You shouldn’t have to choose between your bank account and your health. But all too often, Americans are feeling squeezed.
A recent survey of more than 2,000 people confirms it: 59% of respondents said cost was a major barrier to adopting healthy habits.
When it comes to eating well, there are some things—like the price of groceries—that you can’t change. But understanding the challenges to buying and eating nutritious food is an important first step. That way, you can adopt strategies to overcome these obstacles and improve your own health and your family’s while sticking within your budget.
The problem: Living in a food desert. You’re miles from the nearest grocery store and may lack reliable transportation to get there.
What you can do: If possible, shop at farmers markets or look for healthy options at small stores or bodegas. When access to fresh produce is limited, buy canned or frozen items. They’re less expensive and last longer. Look for packages without syrup, butter, or cream sauces, which add sugar and salt.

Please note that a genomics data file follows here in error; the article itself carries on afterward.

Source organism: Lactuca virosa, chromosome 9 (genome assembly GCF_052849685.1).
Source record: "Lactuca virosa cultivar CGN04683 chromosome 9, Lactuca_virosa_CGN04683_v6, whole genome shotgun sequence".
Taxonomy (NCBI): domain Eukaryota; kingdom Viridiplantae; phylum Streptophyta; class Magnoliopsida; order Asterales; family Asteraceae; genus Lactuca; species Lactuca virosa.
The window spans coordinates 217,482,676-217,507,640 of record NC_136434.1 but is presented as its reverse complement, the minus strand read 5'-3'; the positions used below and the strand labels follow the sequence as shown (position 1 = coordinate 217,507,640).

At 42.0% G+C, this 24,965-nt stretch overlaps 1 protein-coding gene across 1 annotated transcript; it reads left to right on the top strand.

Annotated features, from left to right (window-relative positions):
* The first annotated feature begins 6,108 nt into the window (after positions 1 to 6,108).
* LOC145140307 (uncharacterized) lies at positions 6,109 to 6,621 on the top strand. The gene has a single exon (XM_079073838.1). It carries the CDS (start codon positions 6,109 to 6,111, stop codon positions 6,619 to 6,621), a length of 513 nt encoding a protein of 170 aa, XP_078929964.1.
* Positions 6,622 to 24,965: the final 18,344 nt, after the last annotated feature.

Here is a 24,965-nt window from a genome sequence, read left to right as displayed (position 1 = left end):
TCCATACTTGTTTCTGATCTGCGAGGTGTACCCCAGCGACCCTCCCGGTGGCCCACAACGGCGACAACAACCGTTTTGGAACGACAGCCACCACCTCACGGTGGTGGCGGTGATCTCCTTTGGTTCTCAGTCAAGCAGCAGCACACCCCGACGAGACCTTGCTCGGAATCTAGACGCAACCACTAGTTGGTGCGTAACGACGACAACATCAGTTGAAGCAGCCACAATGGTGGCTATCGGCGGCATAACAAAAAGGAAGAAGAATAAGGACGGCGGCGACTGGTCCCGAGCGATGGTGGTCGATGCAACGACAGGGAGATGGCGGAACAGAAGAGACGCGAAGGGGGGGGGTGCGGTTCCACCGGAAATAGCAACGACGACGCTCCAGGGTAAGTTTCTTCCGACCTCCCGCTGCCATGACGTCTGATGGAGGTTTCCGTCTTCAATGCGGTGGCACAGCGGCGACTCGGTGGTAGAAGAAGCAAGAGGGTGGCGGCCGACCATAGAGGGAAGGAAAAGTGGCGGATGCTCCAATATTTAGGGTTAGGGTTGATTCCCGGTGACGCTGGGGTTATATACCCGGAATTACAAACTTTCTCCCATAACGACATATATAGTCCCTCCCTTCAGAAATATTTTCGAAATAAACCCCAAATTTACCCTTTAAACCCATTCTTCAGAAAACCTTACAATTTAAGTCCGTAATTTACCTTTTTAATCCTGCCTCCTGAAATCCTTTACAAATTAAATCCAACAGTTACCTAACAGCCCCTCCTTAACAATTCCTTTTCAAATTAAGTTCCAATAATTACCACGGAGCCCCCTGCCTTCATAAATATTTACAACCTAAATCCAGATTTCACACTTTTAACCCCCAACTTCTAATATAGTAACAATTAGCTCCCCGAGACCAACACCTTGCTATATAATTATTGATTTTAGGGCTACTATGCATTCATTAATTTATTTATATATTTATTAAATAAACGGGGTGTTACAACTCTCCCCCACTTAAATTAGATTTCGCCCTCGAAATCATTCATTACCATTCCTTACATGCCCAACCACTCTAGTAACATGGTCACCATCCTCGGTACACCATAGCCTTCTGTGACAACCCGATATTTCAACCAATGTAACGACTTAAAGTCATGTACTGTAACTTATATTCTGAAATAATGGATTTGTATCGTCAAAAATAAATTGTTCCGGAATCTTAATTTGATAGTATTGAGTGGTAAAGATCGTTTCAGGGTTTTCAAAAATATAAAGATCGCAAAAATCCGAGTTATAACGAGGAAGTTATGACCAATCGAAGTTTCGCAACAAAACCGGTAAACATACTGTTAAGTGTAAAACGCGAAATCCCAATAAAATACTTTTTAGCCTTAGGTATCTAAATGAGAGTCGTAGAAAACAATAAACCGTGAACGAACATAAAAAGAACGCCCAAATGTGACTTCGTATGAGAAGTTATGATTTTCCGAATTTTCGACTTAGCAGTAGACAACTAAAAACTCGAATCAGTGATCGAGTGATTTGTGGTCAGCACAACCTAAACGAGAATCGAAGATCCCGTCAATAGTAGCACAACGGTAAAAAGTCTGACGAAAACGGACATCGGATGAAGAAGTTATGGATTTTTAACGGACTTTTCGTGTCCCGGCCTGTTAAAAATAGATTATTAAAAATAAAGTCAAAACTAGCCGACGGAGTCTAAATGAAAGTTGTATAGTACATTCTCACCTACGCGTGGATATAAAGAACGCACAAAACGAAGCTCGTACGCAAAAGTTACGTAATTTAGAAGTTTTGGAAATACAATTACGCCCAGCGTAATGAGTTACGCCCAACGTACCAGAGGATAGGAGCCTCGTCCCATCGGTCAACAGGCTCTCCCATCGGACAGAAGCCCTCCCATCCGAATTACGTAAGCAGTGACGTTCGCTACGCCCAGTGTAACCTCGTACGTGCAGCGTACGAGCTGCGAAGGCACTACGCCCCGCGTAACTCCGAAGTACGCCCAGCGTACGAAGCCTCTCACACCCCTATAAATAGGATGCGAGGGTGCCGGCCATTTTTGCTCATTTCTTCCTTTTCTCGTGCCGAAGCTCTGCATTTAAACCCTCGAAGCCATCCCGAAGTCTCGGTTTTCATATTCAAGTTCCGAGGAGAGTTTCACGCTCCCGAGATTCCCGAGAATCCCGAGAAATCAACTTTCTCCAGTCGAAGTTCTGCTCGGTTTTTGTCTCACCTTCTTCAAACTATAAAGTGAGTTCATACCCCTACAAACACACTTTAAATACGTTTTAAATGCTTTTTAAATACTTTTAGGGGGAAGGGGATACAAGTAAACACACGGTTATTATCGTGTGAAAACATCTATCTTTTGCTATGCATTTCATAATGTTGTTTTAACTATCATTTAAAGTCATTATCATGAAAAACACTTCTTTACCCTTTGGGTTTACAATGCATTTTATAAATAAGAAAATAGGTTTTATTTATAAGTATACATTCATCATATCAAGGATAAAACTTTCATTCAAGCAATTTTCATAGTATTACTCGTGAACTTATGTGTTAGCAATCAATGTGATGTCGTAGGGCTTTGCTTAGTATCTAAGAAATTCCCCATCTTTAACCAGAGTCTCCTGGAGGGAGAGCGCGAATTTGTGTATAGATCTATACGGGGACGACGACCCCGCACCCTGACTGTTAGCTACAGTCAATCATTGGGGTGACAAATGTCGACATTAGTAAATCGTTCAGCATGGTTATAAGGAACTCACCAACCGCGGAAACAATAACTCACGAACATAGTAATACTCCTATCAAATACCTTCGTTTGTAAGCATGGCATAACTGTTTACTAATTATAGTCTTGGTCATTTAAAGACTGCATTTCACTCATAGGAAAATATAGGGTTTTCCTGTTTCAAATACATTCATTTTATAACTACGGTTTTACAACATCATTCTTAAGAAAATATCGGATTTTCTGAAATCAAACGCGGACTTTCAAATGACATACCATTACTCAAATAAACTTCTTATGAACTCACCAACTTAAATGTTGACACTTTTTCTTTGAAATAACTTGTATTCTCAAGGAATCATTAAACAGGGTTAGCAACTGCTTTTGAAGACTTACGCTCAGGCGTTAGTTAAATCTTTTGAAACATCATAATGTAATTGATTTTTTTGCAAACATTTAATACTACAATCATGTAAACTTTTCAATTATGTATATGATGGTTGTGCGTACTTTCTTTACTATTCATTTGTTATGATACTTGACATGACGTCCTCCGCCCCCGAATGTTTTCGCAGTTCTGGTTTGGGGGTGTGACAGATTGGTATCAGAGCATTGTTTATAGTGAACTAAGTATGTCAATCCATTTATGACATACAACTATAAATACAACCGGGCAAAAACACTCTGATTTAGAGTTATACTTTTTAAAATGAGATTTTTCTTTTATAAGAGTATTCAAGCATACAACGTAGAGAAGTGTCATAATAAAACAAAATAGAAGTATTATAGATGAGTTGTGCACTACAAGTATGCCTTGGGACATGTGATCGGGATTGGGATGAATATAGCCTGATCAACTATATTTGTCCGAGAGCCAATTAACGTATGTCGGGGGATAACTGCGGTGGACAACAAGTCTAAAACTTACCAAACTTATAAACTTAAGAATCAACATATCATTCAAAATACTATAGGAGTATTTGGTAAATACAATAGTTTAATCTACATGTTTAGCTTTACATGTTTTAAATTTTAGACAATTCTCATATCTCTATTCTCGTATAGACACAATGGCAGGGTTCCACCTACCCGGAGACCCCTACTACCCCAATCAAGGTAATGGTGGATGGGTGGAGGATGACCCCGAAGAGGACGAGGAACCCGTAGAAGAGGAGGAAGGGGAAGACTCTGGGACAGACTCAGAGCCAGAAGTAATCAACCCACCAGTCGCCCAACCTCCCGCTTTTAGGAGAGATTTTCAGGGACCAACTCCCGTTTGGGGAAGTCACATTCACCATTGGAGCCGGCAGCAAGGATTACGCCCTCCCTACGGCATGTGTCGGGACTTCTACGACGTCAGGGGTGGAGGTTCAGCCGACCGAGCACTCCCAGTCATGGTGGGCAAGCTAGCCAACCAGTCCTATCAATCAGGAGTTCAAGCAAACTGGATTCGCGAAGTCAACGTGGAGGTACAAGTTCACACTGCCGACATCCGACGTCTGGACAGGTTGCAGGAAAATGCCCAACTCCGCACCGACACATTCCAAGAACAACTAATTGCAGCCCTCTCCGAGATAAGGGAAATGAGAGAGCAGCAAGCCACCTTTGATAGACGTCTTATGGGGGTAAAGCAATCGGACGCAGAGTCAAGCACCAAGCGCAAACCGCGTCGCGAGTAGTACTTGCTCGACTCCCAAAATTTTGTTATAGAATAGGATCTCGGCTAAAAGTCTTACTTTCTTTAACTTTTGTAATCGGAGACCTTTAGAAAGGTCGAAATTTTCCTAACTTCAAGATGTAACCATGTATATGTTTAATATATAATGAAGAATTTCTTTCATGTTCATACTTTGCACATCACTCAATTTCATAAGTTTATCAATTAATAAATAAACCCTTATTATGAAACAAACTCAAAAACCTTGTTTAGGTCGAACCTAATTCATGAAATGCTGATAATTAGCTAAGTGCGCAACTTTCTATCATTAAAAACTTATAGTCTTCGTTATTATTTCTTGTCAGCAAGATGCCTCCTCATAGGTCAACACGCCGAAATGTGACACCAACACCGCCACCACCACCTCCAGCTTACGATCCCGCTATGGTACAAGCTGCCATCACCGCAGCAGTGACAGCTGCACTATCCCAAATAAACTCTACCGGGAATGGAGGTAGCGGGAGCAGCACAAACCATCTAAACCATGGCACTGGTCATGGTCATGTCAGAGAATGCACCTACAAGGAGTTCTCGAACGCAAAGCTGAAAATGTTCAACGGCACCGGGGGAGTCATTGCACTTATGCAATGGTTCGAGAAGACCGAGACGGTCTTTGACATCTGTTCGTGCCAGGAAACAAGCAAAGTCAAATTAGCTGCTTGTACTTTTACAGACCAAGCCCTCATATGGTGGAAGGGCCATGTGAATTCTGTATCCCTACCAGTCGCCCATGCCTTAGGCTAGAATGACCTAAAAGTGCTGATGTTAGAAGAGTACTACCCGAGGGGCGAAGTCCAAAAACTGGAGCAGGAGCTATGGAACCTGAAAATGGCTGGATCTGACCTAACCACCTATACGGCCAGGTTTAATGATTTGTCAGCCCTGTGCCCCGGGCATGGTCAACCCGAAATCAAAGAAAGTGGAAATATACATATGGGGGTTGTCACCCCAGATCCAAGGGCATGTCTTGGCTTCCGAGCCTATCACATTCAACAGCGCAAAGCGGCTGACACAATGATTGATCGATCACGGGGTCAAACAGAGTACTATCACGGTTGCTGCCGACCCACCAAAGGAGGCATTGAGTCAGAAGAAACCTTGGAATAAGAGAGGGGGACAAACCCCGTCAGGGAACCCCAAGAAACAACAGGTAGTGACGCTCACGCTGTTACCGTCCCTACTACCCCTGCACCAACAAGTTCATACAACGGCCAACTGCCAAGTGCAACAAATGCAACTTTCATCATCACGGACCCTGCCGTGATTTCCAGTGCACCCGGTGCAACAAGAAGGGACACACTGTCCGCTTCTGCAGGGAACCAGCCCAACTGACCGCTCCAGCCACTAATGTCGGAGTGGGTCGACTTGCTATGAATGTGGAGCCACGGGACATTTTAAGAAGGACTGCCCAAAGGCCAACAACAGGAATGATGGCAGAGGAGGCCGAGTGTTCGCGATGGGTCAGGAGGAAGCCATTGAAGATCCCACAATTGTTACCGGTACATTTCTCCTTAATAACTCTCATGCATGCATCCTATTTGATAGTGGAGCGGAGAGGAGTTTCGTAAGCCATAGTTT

The problem: Targeted marketing of unhealthy foods. Studies show that ads for junk food and fast food target people who are low-income, Black, or Hispanic.
What you can do: Cut back on family TV time, especially while you’re eating. This can reduce exposure to ads for unhealthy foods. That’s particularly important for children, who are easily swayed.
The problem: Food insecurity, which is the inability to afford or access safe, nutritious foods.
What you can do: Check your eligibility for assistance programs, such as the Supplemental Nutrition Assistance Program (SNAP).Stretch your grocery budget by planning recipes ahead of time and shopping with a list. Add nutrient-rich but economical options like lentils, lettuce, bananas, apples, eggs, peanut butter, and canned fish. Purchase items like beans or grains in bulk, and for packaged goods, choose store brands—they can slash your bill by 20% to 30%.
Online Medical Reviewer: Ray Turley, MSN, BSN